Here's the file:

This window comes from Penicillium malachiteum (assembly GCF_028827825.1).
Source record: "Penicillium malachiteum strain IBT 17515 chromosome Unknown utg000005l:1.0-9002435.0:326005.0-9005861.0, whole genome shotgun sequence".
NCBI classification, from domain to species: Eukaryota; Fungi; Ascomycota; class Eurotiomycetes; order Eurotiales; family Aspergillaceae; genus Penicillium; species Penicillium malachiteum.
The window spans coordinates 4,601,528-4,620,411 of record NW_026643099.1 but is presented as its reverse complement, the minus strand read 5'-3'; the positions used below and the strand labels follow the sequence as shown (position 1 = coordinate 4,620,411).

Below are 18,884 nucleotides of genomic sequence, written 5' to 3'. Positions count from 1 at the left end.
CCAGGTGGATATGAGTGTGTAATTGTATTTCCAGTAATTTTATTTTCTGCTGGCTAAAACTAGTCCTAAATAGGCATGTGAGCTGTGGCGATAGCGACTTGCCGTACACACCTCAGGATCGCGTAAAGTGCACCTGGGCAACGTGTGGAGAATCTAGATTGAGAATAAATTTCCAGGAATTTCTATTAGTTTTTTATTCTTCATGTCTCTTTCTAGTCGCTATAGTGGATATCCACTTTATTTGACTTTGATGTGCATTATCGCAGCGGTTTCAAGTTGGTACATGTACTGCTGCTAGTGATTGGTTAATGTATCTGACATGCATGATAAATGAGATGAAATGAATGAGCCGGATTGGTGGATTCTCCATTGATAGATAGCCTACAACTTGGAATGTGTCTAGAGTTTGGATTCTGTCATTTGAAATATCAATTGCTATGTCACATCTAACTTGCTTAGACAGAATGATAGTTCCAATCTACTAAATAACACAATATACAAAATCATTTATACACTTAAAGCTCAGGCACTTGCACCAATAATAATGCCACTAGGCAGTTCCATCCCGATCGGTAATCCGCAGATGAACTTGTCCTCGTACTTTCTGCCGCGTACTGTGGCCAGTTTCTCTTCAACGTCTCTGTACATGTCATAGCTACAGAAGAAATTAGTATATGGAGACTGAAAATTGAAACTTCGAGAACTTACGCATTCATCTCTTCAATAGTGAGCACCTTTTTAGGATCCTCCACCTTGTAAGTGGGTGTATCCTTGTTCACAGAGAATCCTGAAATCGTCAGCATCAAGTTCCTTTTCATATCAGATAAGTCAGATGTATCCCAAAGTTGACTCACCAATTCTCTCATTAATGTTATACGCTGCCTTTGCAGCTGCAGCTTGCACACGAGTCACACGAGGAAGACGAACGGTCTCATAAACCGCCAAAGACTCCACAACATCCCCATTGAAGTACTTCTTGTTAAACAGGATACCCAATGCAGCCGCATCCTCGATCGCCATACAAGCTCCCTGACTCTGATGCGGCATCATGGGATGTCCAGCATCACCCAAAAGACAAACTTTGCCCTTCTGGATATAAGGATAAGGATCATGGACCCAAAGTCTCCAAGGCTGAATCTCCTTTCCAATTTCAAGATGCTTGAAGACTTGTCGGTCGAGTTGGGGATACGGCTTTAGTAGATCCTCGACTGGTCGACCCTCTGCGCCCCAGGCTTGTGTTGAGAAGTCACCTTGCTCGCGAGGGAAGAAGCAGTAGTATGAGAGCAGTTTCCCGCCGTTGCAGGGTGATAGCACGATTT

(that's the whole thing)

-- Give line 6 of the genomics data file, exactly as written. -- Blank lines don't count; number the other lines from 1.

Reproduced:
CCAGGTGGATATGAGTGTGTAATTGTATTTCCAGTAATTTTATTTTCTGCTGGCTAAAACTAGTCCTAAATAGGCATGTGAGCTGTGGCGATAGCGACTTGCCGTACACACCTCAGGATCGCGTAAAGTGCACCTGGGCAACGTGTGGAGAATCTAGATTGAGAATAAATTTCCAGGAATTTCTATTAGTTTTTTATTCTTCATGTCTCTTTCTAGTCGCTATAGTGGATATCCACTTTATTTGACTTTGATGTGCATTATCGCAGCGGTTTCAAGTTGGTACATGTACTGCTGCTAGTGATTGGTTAATGTATCTGACATGCATGATAAATGAGATGAAATGAATGAGCCGGATTGGTGGATTCTCCATTGATAGATAGCCTACAACTTGGAATGTGTCTAGAGTTTGGATTCTGTCATTTGAAATATCAATTGCTATGTCACATCTAACTTGCTTAGACAGAATGATAGTTCCAATCTACTAAATAACACAATATACAAAATCATTTATACACTTAAAGCTCAGGCACTTGCACCAATAATAATGCCACTAGGCAGTTCCATCCCGATCGGTAATCCGCAGATGAACTTGTCCTCGTACTTTCTGCCGCGTACTGTGGCCAGTTTCTCTTCAACGTCTCTGTACATGTCATAGCTACAGAAGAAATTAGTATATGGAGACTGAAAATTGAAACTTCGAGAACTTACGCATTCATCTCTTCAATAGTGAGCACCTTTTTAGGATCCTCCACCTTGTAAGTGGGTGTATCCTTGTTCACAGAGAATCCTGAAATCGTCAGCATCAAGTTCCTTTTCATATCAGATAAGTCAGATGTATCCCAAAGTTGACTCACCAATTCTCTCATTAATGTTATACGCTGCCTTTGCAGCTGCAGCTTGCACACGAGTCACACGAGGAAGACGAACGGTCTCATAAACCGCCAAAGACTCCACAACATCCCCATTGAAGTACTTCTTGTTAAACAGGATACCCAATGCAGCCGCATCCTCGATCGCCATACAAGCTCCCTGACTCTGATGCGGCATCATGGGATGTCCAGCATCACCCAAAAGACAAACTTTGCCCTTCTGGATATAAGGATAAGGATCATGGACCCAAAGTCTCCAAGGCTGAATCTCCTTTCCAATTTCAAGATGCTTGAAGACTTGTCGGTCGAGTTGGGGATACGGCTTTAGTAGATCCTCGACTGGTCGACCCTCTGCGCCCCAGGCTTGTGTTGAGAAGTCACCTTGCTCGCGAGGGAAGAAGCAGTAGTATGAGAGCAGTTTCCCGCCGTTGCAGGGTGATAGCACGATTT